Millions of students working their way through University could see their income fall as employers call for a freeze in the National Minimum Wage (NMW).
The British Chambers of Commerce (BCC), which represents thousands of small to medium sized businesses across Britain, has also appealed to the government to re-introduce regional enterprise zones to help re-invigorate business and to cut the level of corporation tax that small businesses pay.
Fearing that increases in the NMW, currently set at £4.77 per hour for 18 to 21 year olds, will add to the jobless total David Frost, Director General of the British Chamber of Commerce, said: "Unless business is given the freedom and flexibility needed to survive and prosper, many more companies will go bust, and sadly, many more jobs will be lost."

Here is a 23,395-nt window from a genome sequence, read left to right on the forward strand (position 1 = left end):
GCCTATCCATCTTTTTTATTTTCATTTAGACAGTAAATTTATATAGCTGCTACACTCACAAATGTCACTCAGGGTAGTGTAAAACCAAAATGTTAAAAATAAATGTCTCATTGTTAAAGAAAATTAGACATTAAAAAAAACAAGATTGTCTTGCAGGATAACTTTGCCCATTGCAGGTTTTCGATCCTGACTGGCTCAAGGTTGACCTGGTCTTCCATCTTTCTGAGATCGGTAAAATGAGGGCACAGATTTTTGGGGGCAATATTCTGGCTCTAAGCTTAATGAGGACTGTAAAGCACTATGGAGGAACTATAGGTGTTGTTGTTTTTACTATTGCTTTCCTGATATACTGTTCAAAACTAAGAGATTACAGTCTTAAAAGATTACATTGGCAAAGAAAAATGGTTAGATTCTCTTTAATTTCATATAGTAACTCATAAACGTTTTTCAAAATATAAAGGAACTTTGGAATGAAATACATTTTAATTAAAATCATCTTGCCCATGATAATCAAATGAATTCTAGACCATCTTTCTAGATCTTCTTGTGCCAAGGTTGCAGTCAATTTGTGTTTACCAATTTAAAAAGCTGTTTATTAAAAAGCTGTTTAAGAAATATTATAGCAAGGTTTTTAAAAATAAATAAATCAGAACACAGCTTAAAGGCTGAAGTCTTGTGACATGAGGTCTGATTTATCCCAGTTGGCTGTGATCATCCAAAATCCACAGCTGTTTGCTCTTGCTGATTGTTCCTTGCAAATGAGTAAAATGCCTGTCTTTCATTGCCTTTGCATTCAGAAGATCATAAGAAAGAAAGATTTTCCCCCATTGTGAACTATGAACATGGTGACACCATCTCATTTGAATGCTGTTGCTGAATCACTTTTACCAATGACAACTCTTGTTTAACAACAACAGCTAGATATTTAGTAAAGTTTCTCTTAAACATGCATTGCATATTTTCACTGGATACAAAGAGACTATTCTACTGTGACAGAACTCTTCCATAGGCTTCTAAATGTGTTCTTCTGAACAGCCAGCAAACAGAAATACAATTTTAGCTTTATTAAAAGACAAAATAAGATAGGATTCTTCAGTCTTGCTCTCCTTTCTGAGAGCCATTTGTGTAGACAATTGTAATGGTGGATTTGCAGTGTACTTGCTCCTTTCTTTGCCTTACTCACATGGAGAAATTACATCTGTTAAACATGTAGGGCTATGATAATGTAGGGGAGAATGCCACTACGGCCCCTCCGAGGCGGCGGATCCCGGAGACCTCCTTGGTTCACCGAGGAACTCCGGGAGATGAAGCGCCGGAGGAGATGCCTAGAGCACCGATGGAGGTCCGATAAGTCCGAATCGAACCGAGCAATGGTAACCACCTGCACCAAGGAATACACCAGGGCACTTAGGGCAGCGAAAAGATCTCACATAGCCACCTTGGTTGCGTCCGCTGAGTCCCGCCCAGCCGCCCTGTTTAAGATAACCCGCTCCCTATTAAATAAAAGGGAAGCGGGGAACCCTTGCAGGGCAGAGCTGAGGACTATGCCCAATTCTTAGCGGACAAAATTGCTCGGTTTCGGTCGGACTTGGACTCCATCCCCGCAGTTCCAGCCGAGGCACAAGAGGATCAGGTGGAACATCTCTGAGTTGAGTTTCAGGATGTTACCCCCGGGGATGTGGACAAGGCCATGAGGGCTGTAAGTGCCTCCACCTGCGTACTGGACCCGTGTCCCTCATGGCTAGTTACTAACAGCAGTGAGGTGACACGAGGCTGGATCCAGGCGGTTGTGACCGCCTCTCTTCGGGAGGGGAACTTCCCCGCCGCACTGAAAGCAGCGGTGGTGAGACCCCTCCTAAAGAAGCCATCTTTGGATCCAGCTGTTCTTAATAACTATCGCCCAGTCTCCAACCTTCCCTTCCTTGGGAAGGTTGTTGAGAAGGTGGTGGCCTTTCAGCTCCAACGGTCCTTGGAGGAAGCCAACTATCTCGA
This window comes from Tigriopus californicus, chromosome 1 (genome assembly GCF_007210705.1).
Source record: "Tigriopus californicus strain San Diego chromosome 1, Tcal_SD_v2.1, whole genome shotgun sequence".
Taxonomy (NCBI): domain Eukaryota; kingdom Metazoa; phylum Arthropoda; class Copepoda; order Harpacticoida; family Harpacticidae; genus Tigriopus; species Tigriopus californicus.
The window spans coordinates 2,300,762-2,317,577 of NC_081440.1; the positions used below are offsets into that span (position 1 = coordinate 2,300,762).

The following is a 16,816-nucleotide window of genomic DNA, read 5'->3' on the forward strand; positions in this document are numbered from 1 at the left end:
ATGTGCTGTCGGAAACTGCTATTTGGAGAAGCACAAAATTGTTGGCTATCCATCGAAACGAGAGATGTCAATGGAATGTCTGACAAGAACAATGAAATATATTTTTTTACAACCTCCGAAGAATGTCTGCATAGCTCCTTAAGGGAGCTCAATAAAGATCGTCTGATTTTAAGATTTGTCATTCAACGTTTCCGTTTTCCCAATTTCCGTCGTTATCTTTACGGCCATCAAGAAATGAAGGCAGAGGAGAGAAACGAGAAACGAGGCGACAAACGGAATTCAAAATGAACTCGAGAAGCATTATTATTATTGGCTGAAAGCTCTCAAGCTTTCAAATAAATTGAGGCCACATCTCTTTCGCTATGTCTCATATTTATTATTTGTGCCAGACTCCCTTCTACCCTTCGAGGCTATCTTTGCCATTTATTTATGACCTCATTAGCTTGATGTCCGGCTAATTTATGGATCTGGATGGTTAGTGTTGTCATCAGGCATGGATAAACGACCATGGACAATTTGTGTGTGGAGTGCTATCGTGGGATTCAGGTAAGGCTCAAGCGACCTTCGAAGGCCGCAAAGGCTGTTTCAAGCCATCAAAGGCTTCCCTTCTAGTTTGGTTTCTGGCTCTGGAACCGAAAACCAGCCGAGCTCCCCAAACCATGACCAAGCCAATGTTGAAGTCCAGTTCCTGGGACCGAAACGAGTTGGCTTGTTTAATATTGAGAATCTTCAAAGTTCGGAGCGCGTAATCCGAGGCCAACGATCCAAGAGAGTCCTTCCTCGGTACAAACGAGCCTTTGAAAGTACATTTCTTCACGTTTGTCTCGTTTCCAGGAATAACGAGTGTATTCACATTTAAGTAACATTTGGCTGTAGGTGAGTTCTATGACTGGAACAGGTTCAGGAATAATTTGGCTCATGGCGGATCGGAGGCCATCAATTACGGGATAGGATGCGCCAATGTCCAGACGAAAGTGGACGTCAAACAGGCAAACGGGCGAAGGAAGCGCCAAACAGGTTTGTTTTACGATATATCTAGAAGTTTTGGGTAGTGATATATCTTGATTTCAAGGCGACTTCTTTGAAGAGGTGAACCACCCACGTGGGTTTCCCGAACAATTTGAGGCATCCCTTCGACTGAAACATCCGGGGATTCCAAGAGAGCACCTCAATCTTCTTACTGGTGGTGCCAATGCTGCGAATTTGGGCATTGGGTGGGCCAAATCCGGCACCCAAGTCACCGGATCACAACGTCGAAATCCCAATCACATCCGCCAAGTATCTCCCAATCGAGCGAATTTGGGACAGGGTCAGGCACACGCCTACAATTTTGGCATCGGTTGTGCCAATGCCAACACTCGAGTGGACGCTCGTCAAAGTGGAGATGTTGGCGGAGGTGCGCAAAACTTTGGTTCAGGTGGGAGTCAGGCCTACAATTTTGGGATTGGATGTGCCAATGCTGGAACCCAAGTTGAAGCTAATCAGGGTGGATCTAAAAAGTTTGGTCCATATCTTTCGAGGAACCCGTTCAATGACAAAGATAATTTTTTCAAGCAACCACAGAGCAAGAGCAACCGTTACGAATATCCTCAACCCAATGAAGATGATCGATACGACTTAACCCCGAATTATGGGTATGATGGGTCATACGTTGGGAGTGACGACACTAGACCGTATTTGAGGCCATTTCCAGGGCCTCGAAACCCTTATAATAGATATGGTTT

The BCC is urging the government to maintain the NMW at its current level next year and until economic conditions have stabilised. With annual inflation, as measured by the Consumer Prices Index, currently running at 2.9%, however, freezing the NMW is effectively a wage cut for the low paid, many of which are students.
The BCC has calculated that a similar rise as last year’s increase in the NMW would cost UK business £300 million overall which may force some firms to cut staff, or go out of business altogether.
"We're not opposed to the minimum wage going up when employment is high and the economy is doing well, but when jobs are being lost daily and a recession is in full swing, it makes no sense to increase the NMW," said David Frost.
The National Minimum Wage (NMW) is normally set in March or April and applied from 1st October each year – the NMW from 1st October 2008 until 30th September 2009 is set at:
£5.73 per hour for workers aged 22 years and above
£4.77 per hour for workers aged 18-21 inclusive
£3.53 per hour for all workers under the age of 18, who are no longer of compulsory school age.